Registration for Camp Hale Summer 2024 is now open - Enroll Today!

Community Colors spreads art in Boston’s South End

Four story brick building with adjacent courtyard

boston.com

By Abigail Collins, Globe Correspondent / December 19, 2013 05:46 PM

Tucked into a corner of Massachusetts and Columbus avenues, the Harriet Tubman House is home this holiday season to a unique art exhibit.

Until Jan. 1, the interior walls of the building will be filled with community art, or Community Colors, as the exhibit is titled.

Here, artists of all ages and skill sets from throughout the South End Community have the opportunity to display up to four pieces of their two-dimensional artwork. This year, fourteen artists are displaying their work.

“It’s really an exhibit that showcases a lot of local artists who either live, work, or participate in different activities and programs in the South End,” said Chelsea Revelle, director of arts and culture at United South End Settlements. Community Colors 1.JPG

Community Colors is one of five exhibits organized by United South End Settlements each year. Each is held at the Harriet Tubman House, a community center that provides a diverse audience for the arts.

“People come into our building who might not necessarily go into a gallery in the South End,” Revelle said. “So they get to be kind of absorbed into the art.”

Through Community Colors, the South End community is exposed to many different styles of art created by artists ranging from preschoolers to professionals with work in Boston’s Museum of Fine Arts. The exhibit is free.

“The South End is really rich with galleries, but a lot of the times artists have to pay a membership fee so this really allows artists of all income levels to participate and of all ages,” Revelle said.

Helen Schroeder, 25, is the program coordinator of Children’s Art at United South End Settlements. She also has work hanging in the exhibit.

“I love both how diverse the art is and how connected it is,” said Schroeder, whose students have art in the exhibit as well.

Schroeder said the process of bringing together the art simultaneously brings the community together.

“I have work up, and right next to mine is some of my preschoolers art,” she said, “and then right across the way is a painting by a very prominent South End artist.”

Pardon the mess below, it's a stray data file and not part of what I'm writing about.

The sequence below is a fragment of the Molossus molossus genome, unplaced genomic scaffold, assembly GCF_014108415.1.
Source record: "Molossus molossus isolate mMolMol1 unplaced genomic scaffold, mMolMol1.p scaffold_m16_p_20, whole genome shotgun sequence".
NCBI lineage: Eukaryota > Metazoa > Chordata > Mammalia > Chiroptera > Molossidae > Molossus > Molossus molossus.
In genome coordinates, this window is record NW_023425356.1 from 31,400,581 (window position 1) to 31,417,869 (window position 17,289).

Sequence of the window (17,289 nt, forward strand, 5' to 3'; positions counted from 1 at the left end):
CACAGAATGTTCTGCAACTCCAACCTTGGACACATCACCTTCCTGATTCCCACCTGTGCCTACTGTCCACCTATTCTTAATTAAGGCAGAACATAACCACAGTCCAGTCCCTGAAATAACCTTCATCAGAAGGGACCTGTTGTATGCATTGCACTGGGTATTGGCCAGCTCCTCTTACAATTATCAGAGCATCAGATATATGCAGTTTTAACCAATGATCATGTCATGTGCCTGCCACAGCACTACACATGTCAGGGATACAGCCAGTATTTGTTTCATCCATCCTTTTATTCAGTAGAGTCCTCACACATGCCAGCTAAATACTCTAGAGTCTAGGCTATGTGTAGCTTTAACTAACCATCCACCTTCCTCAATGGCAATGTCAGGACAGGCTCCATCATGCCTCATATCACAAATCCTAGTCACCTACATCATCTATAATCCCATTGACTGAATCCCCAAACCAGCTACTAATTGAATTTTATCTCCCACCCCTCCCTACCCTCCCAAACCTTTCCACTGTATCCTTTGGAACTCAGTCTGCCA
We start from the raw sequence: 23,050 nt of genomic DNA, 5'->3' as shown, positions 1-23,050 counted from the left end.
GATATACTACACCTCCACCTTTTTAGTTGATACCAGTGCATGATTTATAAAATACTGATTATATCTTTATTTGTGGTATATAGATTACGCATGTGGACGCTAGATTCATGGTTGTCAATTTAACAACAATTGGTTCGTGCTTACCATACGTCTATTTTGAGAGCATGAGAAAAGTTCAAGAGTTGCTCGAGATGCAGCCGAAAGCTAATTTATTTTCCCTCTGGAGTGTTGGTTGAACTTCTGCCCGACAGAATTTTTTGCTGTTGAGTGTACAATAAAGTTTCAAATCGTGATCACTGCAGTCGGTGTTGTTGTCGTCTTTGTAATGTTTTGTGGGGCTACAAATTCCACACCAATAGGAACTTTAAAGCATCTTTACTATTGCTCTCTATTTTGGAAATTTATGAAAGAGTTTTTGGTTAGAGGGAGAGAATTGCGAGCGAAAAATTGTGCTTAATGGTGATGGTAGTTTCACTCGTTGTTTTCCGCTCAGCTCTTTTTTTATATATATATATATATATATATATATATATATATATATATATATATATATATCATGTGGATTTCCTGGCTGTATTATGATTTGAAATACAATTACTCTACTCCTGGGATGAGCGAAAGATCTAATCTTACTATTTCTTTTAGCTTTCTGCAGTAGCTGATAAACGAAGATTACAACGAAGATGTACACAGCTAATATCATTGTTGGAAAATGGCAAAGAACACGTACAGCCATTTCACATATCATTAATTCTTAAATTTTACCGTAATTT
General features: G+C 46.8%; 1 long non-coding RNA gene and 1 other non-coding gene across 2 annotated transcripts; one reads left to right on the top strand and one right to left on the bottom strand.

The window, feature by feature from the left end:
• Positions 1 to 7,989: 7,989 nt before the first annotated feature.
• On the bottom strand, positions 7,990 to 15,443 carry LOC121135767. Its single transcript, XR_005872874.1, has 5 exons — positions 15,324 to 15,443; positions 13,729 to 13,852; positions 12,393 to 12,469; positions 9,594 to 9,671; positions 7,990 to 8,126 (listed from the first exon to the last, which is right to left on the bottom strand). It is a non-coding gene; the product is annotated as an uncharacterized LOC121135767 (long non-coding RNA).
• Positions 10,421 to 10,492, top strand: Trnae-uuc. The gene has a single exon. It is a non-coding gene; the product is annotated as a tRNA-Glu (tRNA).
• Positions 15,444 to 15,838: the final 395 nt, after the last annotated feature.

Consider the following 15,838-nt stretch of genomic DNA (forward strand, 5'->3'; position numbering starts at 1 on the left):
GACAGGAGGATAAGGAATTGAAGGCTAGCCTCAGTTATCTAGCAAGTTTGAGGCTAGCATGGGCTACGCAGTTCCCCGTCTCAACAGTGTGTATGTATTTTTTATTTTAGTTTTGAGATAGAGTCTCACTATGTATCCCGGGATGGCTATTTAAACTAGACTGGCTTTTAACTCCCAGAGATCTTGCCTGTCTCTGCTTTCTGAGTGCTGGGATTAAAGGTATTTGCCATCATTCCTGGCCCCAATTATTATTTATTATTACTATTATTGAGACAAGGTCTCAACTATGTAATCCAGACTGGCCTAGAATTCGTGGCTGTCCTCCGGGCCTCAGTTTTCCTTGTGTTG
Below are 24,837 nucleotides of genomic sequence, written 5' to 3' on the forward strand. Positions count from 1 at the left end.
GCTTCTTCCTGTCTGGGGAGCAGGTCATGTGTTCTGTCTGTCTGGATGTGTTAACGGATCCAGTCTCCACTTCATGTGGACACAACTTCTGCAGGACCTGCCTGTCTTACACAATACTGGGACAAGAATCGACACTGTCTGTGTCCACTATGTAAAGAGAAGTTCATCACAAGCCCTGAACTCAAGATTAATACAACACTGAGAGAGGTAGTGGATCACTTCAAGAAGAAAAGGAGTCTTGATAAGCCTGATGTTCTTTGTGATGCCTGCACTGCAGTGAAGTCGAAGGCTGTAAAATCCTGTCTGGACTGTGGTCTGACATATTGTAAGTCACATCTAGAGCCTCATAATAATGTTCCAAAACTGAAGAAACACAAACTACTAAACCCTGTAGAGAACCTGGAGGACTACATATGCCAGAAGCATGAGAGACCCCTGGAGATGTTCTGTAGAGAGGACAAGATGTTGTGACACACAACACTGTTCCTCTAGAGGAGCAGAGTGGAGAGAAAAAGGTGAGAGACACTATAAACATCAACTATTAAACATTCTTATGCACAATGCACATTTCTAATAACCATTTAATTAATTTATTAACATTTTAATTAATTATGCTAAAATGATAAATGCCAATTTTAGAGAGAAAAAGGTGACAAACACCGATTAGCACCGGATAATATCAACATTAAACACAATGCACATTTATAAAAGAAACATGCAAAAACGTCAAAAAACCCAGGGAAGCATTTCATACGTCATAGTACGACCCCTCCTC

Schroeder has three collages hanging at the Harriet Tubman House this year.

“They’re all part of a series,” she said, “They are mixed media collages.”
The collages are made with photographs from the Children’s Art Center archives.

“My goal ,” she said. “was to imagine the different ideas coming out of those kids’ heads.”

Read the article on boston.com HERE

Last news

USES Celebrates Harriet Tubman Day
Each year, USES recognizes Harriet Tubman Day (March 10th) to honor and remember Harriet’s bravery and heroics. During a ten-year span she made 19 trips into the South and escorted over 300 enslaved people to freedom. Although Harriet Tubman never lived in Boston, she had connections to the city through other abolitionist friends. One friend […]
Read more
Entrance to Camp Hale denoted by the sign in the shape of the logo in front of a beautiful line of trees, established 1900
Meet Camp Hale’s New Director
Trish Fogarty : Trish joined the USES and Camp Hale team in January 2024. We’re excited to have her onboard and meet all the campers this summer at Camp Hale! Get to know Trish through the Q&A below: Q: Where are you from/where did you grow up?A: I grew up in Wilbraham, MA, but have lived […]
Read more
club48’s NEW 3D Printing Club
This January, a new and exciting activity opened up for the kids of club48: 3D Design and Printing. Previously working on photography during the fall with USES’ community partner and friend, Pete Johannsen, the kids switched over to this new field with him as the changing seasons left them with less daylight for photos. Pete, […]
Read more